On Tuesday, Slawomir Krupa will take over Societe Generale (SOGN.PA) and transform France’s third-largest lender into a top-tier bank with a distinct character.
The 48-year-old, who has spent his entire career at SocGen, must balance shareholder rewards with risk in a volatile bank stock market.
“It’s very important to clarify (things), where necessary, to all stakeholders and say: That’s what Societe Generale is,” Krupa told Reuters. He will present his financial intentions in October.
After a difficult 15 years under his predecessor, Frederic Oudea, who consolidated units, liquidated operations (including a costly Russia exit), and curbed risk-taking, the bank’s stock price is trading at 30% of its book value.
That puts it on par with Deutsche Bank but considerably behind BNP Paribas and the bottom of European banks in investor backing.
The bankruptcies of Silicon Valley Bank and Credit Suisse showed Societe Generale’s fragility earlier this year. Krupa’s appointees think he can save the bank.
After taking over the investment bank in early 2021, Krupa prioritized improving the firm’s efficiency, according to a source familiar with SocGen’s board’s decision to make him CEO.
To limit risky investment banking exposure, this might mean squeezing other aspects of the organization.
That individual, acquainted with SocGen’s board thinking, said Krupa slashed expenses and trading risks in his prior post, enabling the division’s revival.
Two years later, SocGen’s investment bank had the highest pre-tax profit growth among the three French listed banks, making it the group’s principal profit engine.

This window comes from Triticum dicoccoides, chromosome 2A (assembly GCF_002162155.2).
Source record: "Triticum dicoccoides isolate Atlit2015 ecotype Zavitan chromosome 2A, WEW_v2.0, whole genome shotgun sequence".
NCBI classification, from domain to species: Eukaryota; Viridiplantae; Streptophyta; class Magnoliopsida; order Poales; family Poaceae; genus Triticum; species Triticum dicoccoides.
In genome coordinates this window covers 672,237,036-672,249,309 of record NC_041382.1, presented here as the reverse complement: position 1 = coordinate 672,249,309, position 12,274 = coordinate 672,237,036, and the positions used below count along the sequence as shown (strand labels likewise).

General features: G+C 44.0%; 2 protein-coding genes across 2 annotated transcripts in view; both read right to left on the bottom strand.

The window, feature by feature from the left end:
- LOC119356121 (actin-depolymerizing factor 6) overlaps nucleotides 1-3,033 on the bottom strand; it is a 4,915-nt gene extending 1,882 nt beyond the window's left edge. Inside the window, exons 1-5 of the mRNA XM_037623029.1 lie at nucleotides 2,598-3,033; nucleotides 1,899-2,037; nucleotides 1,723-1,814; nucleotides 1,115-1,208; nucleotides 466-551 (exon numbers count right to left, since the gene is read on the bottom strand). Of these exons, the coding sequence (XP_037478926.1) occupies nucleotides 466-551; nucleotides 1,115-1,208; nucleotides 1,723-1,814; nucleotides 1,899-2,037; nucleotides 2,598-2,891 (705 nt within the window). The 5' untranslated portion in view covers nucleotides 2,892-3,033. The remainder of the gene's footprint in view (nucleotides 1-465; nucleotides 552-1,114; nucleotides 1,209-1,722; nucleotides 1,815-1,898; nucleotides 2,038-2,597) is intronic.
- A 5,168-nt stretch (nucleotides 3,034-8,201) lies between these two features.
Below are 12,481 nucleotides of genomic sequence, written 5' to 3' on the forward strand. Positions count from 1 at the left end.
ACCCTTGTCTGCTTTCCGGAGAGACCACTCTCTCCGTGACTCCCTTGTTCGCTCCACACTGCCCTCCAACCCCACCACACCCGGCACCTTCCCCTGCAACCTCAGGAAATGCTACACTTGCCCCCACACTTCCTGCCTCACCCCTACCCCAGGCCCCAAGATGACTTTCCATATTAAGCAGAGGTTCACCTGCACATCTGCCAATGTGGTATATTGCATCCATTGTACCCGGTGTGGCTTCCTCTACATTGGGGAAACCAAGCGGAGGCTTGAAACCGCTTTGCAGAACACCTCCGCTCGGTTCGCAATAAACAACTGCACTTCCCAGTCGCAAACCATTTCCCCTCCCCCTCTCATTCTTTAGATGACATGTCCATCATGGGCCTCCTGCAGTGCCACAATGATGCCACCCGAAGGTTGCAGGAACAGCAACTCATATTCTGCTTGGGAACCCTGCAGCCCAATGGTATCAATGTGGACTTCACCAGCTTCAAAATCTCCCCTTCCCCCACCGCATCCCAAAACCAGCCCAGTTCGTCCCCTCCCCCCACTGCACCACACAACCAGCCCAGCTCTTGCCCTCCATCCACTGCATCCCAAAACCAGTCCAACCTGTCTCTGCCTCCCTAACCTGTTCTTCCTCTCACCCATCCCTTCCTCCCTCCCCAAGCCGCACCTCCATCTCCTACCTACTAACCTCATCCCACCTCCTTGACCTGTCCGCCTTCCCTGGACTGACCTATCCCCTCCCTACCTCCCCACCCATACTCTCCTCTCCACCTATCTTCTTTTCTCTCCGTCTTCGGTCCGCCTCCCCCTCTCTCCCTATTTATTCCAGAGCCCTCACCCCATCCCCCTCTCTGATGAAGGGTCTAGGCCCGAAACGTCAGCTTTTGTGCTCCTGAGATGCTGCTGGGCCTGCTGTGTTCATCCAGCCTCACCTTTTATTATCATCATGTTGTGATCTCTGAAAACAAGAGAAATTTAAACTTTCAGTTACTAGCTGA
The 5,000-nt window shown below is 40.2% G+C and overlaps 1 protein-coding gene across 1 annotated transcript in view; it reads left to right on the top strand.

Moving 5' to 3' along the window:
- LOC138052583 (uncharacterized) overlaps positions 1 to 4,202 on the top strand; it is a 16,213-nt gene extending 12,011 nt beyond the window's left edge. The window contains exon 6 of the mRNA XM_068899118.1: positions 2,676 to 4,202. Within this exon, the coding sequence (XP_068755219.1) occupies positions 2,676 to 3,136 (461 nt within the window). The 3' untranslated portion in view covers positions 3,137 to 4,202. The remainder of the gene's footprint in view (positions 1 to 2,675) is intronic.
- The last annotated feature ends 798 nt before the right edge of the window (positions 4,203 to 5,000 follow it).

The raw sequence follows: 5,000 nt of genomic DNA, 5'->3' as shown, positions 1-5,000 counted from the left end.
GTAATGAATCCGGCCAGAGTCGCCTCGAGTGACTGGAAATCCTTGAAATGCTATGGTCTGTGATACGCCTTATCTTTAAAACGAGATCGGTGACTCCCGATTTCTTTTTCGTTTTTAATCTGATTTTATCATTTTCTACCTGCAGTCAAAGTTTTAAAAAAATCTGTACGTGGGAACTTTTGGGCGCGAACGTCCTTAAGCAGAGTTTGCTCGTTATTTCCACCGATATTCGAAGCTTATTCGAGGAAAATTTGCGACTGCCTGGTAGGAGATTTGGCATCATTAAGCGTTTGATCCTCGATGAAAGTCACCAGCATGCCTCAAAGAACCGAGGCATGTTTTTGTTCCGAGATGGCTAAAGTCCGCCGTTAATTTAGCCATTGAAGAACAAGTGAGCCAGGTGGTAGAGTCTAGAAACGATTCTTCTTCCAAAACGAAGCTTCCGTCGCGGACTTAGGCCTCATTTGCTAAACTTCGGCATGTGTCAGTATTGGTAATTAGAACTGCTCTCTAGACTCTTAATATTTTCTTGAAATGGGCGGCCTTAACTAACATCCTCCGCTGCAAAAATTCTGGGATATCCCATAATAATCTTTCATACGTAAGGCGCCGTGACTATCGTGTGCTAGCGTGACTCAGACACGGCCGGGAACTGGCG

In September, SocGen’s independent directors were impressed by Krupa’s problem-solving skills.
Unlike SocGen CEOs from a century before, he had never worked in France’s public administration, making him an outsider despite his 26 years at the bank.
One person stated the board favored breaking tradition. Krupa’s family moved from Poland to France when he was six.
His hard-driving approach contrasts Oudea’s.
“Slawomir moves forward, taking people with him.” “Frederic (Oudea) is more collegial,” said Jean-Pierre Mustier, former UniCredit CEO and head of SocGen’s investment bank, who appointed Krupa his chief of staff in 2007.
An ex-SocGen executive said Krupa is impatient and demanding.
Some feel bluntness is a strength. One of SocGen’s top corporate clients, who has met Krupa numerous times, told Reuters he wasn’t part of a French establishment that doesn’t say no.
Krupa starts with obstacles. Investment bankers recommend merging the firm with a European rival.
One unnamed source suggested SocGen, a “mid-size player” overshadowed by U.S. competitors and domestic heavyweight BNP Paribas, would gain from such a move.
INSEAD professor Jean Dermine agrees. How to increase profitability without mergers? “No way,” he responded.
Krupa is finishing a joint venture with AllianceBernstein (AB.N) for global cash equities and equity research. That may allow US growth.
Krupa suggested a large merger is unlikely.
Does Europe need stronger banks strategically? “Yes, but I don’t think that’s really on the agenda,” he told Reuters.